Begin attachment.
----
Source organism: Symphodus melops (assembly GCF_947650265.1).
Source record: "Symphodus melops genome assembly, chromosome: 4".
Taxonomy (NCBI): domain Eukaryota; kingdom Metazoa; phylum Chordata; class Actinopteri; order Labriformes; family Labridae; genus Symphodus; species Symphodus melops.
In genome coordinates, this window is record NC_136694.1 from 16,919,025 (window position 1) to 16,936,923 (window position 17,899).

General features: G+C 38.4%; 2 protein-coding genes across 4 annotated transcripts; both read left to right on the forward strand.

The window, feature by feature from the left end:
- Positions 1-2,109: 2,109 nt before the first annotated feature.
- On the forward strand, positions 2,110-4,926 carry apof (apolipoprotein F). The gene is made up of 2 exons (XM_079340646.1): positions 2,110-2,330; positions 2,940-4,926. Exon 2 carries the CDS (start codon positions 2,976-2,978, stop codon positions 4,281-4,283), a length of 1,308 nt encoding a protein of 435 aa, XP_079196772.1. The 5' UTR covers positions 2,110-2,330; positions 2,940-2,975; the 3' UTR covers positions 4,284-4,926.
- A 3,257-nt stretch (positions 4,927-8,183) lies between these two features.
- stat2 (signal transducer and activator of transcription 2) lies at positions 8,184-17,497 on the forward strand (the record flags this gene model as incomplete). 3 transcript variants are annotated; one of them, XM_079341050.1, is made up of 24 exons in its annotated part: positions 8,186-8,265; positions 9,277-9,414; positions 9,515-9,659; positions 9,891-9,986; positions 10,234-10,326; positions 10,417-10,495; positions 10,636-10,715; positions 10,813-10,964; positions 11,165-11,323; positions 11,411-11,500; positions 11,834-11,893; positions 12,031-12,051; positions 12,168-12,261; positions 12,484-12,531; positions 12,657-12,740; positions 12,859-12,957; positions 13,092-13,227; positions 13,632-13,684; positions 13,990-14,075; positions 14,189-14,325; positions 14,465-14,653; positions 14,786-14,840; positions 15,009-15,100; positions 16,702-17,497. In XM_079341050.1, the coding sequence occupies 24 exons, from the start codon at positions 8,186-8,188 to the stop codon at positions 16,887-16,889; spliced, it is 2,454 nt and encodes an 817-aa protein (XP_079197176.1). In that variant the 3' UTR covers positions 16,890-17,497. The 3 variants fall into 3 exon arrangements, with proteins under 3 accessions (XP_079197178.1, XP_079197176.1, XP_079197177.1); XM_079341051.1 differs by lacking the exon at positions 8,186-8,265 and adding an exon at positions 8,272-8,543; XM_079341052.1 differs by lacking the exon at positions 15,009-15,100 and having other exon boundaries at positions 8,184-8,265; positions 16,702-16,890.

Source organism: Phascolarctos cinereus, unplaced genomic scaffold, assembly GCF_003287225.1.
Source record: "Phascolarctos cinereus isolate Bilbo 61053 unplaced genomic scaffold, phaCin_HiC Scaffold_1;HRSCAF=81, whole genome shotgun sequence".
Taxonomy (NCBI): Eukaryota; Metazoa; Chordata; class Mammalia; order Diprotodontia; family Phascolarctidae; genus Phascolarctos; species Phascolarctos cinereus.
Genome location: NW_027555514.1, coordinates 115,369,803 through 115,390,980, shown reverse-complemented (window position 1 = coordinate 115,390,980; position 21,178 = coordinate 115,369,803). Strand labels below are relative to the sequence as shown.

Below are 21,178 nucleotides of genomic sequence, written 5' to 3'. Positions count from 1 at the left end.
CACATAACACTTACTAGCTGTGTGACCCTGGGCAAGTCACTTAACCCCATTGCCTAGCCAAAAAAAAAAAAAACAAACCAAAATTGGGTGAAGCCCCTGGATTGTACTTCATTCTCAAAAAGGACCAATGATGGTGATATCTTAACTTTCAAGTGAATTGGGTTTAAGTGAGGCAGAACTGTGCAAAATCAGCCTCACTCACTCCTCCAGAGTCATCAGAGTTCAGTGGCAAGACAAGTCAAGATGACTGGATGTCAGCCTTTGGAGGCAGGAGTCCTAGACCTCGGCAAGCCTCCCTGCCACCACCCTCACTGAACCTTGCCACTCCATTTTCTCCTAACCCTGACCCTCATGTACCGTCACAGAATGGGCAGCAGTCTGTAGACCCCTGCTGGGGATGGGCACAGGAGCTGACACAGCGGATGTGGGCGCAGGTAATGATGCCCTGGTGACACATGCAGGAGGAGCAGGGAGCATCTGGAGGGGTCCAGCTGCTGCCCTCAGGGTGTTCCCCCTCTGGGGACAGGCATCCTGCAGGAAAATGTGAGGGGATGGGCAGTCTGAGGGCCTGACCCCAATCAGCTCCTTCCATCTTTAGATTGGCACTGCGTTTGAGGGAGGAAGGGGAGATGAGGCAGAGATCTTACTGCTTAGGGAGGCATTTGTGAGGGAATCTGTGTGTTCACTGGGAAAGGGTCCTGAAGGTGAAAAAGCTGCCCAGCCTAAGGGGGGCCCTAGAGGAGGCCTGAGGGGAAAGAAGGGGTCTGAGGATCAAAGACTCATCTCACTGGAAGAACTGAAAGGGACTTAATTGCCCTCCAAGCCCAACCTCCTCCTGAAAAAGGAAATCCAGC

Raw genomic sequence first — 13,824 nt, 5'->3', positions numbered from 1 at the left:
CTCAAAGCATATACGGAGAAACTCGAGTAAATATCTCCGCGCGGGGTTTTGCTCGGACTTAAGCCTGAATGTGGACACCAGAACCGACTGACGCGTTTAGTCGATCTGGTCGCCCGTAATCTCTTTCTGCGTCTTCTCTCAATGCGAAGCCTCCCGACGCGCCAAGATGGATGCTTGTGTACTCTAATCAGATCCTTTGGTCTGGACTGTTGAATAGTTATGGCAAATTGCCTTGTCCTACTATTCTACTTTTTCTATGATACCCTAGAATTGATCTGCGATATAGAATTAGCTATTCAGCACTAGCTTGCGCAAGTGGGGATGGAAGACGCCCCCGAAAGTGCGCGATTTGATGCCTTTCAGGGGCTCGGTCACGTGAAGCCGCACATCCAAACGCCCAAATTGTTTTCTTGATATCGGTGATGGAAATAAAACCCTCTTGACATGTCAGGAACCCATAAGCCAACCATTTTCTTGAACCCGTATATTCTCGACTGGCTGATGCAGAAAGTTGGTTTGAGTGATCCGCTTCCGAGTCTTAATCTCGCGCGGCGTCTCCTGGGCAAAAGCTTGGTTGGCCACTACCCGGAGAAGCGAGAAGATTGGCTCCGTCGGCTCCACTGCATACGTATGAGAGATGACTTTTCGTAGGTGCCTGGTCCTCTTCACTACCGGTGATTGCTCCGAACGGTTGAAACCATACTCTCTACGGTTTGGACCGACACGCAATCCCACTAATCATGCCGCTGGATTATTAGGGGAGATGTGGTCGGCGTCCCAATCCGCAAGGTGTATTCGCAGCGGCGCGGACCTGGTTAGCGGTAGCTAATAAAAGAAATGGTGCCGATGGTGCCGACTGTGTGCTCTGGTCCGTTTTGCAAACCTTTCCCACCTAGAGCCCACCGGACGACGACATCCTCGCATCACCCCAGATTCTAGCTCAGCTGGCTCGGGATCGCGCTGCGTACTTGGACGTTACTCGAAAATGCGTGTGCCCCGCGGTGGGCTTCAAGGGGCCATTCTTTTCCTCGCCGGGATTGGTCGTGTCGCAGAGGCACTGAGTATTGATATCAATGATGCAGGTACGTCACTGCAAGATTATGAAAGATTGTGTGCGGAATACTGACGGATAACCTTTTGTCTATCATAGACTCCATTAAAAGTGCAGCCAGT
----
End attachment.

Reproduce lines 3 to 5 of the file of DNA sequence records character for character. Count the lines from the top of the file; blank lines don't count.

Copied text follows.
Taxonomy (NCBI): domain Eukaryota; kingdom Metazoa; phylum Chordata; class Actinopteri; order Labriformes; family Labridae; genus Symphodus; species Symphodus melops.
In genome coordinates, this window is record NC_136694.1 from 16,919,025 (window position 1) to 16,936,923 (window position 17,899).

General features: G+C 38.4%; 2 protein-coding genes across 4 annotated transcripts; both read left to right on the forward strand.